MO: The X70 has almost reached the end of the line. The X70 was successful last year. We need a small fixed lens compact in our lineup. It (X70) got a good reaction. It compliments our X-mount cameras.

Fujifilm’s new ‘MK’ Super 35 cinema lenses for the Sony E-mount and X-mount were on display

AP: Many photographers loved The X-E2 and X-E2S. Is an X-E3 on Fujifilm’s to do list?

MO: I can’t say. We know a lot of people are using the X-E1, X-E2 and X-E2S. Some users love the styling and its smaller size compared to the X-Pro2. With the strong demand for X-E series cameras we have to think seriously about the future lineup.

AP: How successful are the entry-level models in the X-series?

MO: Last year we also announced the X-A3, which has proven particularly popular in Asia. The X-A3 is incredibly popular in Asia, especially Thailand.

The public queue up to get their hands on the latest GFX and X-series models in Fujifilm’s lineup

AP: What’s Fujifilm’s strategy for the remainder of 2017 and looking forward to 2018?

MO: Our first priority is to develop some kind of new technology. This new technology can then bring benefits to the end user. We want the market share of mirrorless will continue to rise and our vision is that we (Fujifilm) should get even bigger. Ten years ago we played a big role in the compact camera market, but we were dealing with completely different customers. Now we have more enthusiasts and professionals interested. Our products are totally different from ten years ago.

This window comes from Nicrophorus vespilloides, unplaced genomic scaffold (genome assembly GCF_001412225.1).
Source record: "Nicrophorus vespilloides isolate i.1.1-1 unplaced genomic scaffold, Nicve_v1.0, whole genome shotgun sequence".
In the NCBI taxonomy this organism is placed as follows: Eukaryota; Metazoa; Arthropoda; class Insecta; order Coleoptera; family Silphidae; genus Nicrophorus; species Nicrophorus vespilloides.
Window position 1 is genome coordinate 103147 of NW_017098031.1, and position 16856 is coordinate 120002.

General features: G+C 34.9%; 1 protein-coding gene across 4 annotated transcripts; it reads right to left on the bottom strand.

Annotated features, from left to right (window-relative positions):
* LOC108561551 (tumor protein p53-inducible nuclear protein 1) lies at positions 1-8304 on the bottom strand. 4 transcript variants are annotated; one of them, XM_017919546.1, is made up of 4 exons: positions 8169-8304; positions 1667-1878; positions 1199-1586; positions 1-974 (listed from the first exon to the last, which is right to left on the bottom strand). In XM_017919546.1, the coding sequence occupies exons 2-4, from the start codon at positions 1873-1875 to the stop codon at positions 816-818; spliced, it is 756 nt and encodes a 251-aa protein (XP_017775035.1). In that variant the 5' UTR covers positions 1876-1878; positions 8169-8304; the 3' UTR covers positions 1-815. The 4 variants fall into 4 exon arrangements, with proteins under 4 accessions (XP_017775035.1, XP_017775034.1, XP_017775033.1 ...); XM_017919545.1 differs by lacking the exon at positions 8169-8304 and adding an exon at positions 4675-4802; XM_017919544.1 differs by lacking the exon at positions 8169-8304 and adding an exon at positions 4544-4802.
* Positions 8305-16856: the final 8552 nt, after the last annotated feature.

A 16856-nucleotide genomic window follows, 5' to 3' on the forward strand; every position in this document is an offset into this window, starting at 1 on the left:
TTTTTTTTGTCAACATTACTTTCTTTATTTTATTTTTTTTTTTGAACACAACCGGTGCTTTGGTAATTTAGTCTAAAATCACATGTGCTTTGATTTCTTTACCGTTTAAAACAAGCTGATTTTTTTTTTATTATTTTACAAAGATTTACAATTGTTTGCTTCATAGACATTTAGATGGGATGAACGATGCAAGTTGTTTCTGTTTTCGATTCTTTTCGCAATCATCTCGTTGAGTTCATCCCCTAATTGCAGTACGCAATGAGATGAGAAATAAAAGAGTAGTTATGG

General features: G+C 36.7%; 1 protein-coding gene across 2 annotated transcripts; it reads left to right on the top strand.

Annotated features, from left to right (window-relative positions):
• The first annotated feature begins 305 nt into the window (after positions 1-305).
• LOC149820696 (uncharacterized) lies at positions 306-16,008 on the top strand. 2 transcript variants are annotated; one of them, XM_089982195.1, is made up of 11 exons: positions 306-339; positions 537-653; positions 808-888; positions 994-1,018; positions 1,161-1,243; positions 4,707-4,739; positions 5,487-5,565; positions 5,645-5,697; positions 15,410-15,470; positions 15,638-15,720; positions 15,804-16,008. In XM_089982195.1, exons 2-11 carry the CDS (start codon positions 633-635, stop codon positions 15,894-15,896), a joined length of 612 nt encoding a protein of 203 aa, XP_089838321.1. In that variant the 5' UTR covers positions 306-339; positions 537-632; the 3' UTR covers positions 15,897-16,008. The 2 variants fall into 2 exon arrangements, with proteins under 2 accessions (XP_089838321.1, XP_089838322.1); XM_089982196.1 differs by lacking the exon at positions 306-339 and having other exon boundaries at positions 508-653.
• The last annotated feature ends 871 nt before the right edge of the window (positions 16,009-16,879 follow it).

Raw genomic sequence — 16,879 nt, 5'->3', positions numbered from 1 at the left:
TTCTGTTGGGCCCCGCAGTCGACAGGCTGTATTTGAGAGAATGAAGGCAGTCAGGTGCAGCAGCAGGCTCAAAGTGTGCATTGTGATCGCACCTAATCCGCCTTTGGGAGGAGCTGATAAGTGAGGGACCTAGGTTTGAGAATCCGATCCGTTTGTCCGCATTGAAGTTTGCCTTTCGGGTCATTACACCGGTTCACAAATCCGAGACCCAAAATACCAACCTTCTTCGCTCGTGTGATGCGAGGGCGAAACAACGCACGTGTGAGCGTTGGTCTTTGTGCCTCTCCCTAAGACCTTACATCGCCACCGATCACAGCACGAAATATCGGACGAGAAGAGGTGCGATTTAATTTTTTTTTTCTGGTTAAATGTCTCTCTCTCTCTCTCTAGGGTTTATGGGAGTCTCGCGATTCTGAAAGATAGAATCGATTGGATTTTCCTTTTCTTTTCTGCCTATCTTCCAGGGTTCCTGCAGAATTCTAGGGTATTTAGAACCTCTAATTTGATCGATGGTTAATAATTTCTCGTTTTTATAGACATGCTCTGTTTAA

AP: Fujifilm do everything themselves, from designing the sensor and processor to creating the body of their cameras. How important is it to undertake the whole process?

MO: Good question. I think we’re in a better situation than some others manufacturers.

CP+ 2017 camera and photo imaging show report 

Visiting the CP+ camera and photo imaging show in Japan was a great opportunity to see many of the major players in the market exhibiting their latest products. You can read our roundup of what we saw on the opening day by reading our CP+ 2017 Day One News Round-up. To check out what we came across on day two of the show we have also posted a CP+ 2017 Day Two News Round-up.